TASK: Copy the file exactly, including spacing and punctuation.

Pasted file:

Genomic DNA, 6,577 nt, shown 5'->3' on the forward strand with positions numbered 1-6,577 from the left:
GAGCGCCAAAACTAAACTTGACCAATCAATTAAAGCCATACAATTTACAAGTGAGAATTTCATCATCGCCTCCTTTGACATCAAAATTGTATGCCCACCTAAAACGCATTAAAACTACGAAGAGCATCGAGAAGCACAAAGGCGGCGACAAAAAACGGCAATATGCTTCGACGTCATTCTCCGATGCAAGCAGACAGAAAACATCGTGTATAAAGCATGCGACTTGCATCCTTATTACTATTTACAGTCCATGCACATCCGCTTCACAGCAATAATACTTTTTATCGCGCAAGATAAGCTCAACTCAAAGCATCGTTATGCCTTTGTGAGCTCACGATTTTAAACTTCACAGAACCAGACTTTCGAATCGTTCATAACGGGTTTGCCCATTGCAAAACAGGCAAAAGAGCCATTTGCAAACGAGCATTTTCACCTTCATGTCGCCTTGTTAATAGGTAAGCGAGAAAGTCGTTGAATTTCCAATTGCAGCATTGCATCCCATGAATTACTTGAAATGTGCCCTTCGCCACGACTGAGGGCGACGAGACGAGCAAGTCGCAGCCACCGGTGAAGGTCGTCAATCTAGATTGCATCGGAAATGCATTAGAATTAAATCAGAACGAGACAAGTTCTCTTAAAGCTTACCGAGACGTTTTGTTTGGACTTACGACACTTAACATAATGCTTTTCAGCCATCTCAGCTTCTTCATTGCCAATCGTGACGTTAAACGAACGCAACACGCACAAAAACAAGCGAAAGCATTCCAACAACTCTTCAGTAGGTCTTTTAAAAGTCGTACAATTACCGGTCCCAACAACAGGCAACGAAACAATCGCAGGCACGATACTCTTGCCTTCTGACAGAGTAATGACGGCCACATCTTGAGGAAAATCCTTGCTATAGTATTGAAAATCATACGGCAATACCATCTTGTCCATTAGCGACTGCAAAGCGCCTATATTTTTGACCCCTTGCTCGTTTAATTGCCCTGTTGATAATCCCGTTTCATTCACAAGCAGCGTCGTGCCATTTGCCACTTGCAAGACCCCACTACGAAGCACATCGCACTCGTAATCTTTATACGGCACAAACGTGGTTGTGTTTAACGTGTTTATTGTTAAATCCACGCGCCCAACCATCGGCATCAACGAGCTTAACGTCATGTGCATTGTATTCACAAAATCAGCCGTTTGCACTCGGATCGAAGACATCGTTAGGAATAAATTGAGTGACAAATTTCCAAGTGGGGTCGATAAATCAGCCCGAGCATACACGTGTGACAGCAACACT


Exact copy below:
Genomic DNA, 6,577 nt, shown 5'->3' on the forward strand with positions numbered 1-6,577 from the left:
GAGCGCCAAAACTAAACTTGACCAATCAATTAAAGCCATACAATTTACAAGTGAGAATTTCATCATCGCCTCCTTTGACATCAAAATTGTATGCCCACCTAAAACGCATTAAAACTACGAAGAGCATCGAGAAGCACAAAGGCGGCGACAAAAAACGGCAATATGCTTCGACGTCATTCTCCGATGCAAGCAGACAGAAAACATCGTGTATAAAGCATGCGACTTGCATCCTTATTACTATTTACAGTCCATGCACATCCGCTTCACAGCAATAATACTTTTTATCGCGCAAGATAAGCTCAACTCAAAGCATCGTTATGCCTTTGTGAGCTCACGATTTTAAACTTCACAGAACCAGACTTTCGAATCGTTCATAACGGGTTTGCCCATTGCAAAACAGGCAAAAGAGCCATTTGCAAACGAGCATTTTCACCTTCATGTCGCCTTGTTAATAGGTAAGCGAGAAAGTCGTTGAATTTCCAATTGCAGCATTGCATCCCATGAATTACTTGAAATGTGCCCTTCGCCACGACTGAGGGCGACGAGACGAGCAAGTCGCAGCCACCGGTGAAGGTCGTCAATCTAGATTGCATCGGAAATGCATTAGAATTAAATCAGAACGAGACAAGTTCTCTTAAAGCTTACCGAGACGTTTTGTTTGGACTTACGACACTTAACATAATGCTTTTCAGCCATCTCAGCTTCTTCATTGCCAATCGTGACGTTAAACGAACGCAACACGCACAAAAACAAGCGAAAGCATTCCAACAACTCTTCAGTAGGTCTTTTAAAAGTCGTACAATTACCGGTCCCAACAACAGGCAACGAAACAATCGCAGGCACGATACTCTTGCCTTCTGACAGAGTAATGACGGCCACATCTTGAGGAAAATCCTTGCTATAGTATTGAAAATCATACGGCAATACCATCTTGTCCATTAGCGACTGCAAAGCGCCTATATTTTTGACCCCTTGCTCGTTTAATTGCCCTGTTGATAATCCCGTTTCATTCACAAGCAGCGTCGTGCCATTTGCCACTTGCAAGACCCCACTACGAAGCACATCGCACTCGTAATCTTTATACGGCACAAACGTGGTTGTGTTTAACGTGTTTATTGTTAAATCCACGCGCCCAACCATCGGCATCAACGAGCTTAACGTCATGTGCATTGTATTCACAAAATCAGCCGTTTGCACTCGGATCGAAGACATCGTTAGGAATAAATTGAGTGACAAATTTCCAAGTGGGGTCGATAAATCAGCCCGAGCATACACGTGTGACAGCAACACT